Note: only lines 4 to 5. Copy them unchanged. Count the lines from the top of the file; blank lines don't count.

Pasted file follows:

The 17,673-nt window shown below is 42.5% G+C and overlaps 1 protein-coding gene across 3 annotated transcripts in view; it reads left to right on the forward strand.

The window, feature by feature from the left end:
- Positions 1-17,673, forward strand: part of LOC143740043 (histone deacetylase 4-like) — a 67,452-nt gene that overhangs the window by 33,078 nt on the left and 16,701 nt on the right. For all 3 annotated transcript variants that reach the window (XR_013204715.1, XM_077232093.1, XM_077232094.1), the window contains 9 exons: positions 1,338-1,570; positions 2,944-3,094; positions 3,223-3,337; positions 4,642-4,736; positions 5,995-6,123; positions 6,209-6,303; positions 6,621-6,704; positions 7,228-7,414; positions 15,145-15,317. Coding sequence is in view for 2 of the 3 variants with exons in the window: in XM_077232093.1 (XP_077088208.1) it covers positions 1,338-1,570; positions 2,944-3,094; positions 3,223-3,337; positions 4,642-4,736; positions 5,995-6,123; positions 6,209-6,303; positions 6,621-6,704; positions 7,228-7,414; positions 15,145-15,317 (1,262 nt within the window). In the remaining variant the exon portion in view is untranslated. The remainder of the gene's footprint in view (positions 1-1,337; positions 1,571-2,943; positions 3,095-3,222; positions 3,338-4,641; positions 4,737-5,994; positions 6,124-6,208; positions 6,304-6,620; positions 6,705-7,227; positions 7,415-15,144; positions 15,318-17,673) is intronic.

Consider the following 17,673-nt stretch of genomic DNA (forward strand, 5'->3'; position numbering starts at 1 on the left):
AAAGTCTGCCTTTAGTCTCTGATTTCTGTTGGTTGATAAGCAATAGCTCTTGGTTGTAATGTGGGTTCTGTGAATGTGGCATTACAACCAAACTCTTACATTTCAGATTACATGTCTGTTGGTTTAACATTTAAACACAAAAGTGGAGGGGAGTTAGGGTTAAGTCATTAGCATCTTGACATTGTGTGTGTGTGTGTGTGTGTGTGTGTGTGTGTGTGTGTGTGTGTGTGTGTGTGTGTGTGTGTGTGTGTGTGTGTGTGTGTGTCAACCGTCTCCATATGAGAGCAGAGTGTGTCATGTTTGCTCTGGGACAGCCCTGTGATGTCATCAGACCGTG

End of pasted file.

Consider the following 17,673-nt stretch of genomic DNA (forward strand, 5'->3'; position numbering starts at 1 on the left):
AAAGTCTGCCTTTAGTCTCTGATTTCTGTTGGTTGATAAGCAATAGCTCTTGGTTGTAATGTGGGTTCTGTGAATGTGGCATTACAACCAAACTCTTACATTTCAGATTACATGTCTGTTGGTTTAACATTTAAACACAAAAGTGGAGGGGAGTTAGGGTTAAGTCATTAGCATCTTGACATTGTGTGTGTGTGTGTGTGTGTGTGTGTGTGTGTGTGTGTGTGTGTGTGTGTGTGTGTGTGTGTGTGTGTGTGTGTGTGTGTGTCAACCGTCTCCATATGAGAGCAGAGTGTGTCATGTTTGCTCTGGGACAGCCCTGTGATGTCATCAGACCGTG